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In the battle against thrips, Cornell breeder Martha Mutschler-Chu has developed a new weapon: a tomato that packs a powerful one-two punch to deter the pests and counter the killer viruses they transmit. The “dual resistant” insect and virus varieties may reduce or even eliminate the need for pesticides in several regions. She is participating in a $3.75 million USDA-AFRI funded project involving nine scientists from eight institutions nationwide. Thrips are tiny insects that pierce and suck fluids from hundreds of species of plants, including tomatoes, grapes, strawberries and soybeans. They also transmit such diseases as the tomato spotted wilt virus, causing millions of dollars in damage to U.S. agricultural crops each year.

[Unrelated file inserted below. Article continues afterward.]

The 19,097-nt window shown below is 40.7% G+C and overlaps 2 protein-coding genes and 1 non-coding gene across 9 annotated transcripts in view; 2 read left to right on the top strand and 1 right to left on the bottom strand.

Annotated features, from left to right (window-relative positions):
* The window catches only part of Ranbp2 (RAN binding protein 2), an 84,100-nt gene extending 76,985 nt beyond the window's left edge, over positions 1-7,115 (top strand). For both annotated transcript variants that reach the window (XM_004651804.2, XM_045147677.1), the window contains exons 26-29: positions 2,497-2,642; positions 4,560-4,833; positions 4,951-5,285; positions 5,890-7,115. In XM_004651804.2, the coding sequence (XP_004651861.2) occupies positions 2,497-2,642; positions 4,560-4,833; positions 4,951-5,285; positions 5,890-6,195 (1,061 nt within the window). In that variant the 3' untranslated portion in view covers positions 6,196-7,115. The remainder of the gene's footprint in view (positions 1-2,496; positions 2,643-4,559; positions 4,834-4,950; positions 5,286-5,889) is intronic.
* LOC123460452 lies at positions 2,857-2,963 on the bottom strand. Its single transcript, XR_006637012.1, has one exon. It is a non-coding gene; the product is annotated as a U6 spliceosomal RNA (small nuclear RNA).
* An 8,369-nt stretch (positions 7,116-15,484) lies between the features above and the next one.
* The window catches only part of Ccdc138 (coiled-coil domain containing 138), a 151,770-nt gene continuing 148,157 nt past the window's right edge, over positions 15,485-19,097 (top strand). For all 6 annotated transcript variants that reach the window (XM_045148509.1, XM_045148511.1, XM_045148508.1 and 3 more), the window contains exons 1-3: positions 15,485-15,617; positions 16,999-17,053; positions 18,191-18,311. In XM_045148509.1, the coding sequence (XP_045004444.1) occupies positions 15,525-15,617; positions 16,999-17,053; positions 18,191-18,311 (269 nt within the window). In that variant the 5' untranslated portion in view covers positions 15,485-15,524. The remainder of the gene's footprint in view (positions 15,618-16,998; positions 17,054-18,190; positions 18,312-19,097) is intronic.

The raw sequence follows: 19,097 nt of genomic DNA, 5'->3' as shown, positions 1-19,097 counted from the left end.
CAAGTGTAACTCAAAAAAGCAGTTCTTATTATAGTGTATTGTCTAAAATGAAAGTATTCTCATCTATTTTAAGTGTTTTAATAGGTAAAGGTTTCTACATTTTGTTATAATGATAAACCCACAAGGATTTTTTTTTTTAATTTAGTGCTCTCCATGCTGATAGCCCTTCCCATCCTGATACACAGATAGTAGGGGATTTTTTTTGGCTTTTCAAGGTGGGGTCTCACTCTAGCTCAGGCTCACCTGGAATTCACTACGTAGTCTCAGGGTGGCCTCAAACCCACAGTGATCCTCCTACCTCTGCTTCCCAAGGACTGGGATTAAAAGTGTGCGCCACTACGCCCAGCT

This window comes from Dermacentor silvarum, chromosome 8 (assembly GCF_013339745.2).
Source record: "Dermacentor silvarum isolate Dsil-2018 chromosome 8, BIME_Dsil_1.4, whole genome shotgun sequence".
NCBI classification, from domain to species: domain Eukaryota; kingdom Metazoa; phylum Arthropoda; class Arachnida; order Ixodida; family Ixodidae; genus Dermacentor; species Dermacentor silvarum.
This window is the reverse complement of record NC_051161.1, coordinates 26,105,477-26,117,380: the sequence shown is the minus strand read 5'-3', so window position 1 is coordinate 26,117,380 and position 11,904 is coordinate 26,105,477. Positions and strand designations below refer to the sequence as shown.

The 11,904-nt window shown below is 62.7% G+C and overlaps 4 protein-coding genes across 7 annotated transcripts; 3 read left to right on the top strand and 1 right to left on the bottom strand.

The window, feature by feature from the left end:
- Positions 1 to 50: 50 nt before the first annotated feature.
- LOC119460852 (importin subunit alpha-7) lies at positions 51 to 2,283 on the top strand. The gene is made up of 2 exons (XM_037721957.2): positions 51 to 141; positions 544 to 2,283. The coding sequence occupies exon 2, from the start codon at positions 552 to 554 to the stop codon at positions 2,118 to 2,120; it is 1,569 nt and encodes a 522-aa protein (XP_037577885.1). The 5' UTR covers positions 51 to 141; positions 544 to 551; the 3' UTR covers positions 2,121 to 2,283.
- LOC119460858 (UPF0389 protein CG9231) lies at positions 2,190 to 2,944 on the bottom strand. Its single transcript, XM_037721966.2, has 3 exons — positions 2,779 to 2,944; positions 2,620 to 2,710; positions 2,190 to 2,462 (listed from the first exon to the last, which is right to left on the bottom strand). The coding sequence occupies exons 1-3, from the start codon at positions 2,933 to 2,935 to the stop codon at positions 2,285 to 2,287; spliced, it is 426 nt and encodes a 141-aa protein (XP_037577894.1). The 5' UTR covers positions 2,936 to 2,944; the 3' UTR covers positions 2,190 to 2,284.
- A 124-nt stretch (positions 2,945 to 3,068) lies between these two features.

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Two scientists talking in greenhouse with wheat plants

Field Note

Global collaborations spark wheat breeding discoveries

  • School of Integrative Plant Science
  • Plant Breeding and Genetics Section
  • Agriculture
aerial view of a farm

News

Building networks not enough to expand rural broadband
High operations and maintenance costs and low population density in some rural areas result in prohibitively high service fees – even for a subscriber-owned cooperative structured to prioritize member needs over profits, the analysis found...
  • Charles H. Dyson School of Applied Economics and Management
  • Development
  • Applied Economics